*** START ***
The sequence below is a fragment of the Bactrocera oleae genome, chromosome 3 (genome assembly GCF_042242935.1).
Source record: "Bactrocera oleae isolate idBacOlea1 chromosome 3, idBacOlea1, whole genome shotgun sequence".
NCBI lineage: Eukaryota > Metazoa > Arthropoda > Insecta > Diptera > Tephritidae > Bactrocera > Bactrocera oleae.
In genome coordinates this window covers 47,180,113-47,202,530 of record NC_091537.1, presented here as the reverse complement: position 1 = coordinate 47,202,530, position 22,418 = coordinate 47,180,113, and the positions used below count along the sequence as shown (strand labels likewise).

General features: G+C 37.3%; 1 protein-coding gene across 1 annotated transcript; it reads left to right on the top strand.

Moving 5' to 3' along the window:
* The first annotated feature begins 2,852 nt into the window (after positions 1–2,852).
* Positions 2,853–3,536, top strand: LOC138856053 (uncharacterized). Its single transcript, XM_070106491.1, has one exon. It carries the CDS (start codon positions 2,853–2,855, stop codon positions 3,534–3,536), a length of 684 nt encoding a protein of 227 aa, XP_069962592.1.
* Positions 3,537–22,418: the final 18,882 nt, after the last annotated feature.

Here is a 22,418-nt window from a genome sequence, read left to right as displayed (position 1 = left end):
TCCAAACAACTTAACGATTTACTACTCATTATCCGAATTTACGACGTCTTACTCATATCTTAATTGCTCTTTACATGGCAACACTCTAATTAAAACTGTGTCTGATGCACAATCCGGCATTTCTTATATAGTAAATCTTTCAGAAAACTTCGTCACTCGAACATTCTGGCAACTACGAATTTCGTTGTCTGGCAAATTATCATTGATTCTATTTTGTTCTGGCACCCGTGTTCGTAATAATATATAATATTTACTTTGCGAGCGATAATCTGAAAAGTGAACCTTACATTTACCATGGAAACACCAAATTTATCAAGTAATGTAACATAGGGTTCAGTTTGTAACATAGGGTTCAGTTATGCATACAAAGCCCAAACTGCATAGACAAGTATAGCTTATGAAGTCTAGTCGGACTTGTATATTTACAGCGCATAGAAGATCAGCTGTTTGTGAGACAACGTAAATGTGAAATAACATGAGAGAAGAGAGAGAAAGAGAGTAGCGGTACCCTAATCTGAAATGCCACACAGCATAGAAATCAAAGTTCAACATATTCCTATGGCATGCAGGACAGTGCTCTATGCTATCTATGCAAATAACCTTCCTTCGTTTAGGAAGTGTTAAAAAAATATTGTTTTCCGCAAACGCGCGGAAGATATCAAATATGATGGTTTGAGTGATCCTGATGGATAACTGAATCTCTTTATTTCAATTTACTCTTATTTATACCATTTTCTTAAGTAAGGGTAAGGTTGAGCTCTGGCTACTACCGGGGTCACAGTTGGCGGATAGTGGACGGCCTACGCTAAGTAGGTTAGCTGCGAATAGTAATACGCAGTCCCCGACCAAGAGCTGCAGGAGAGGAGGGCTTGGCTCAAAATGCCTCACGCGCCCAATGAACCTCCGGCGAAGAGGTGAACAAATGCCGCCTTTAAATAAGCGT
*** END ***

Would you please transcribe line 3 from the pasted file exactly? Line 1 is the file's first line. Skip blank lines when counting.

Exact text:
NCBI lineage: Eukaryota > Metazoa > Arthropoda > Insecta > Diptera > Tephritidae > Bactrocera > Bactrocera oleae.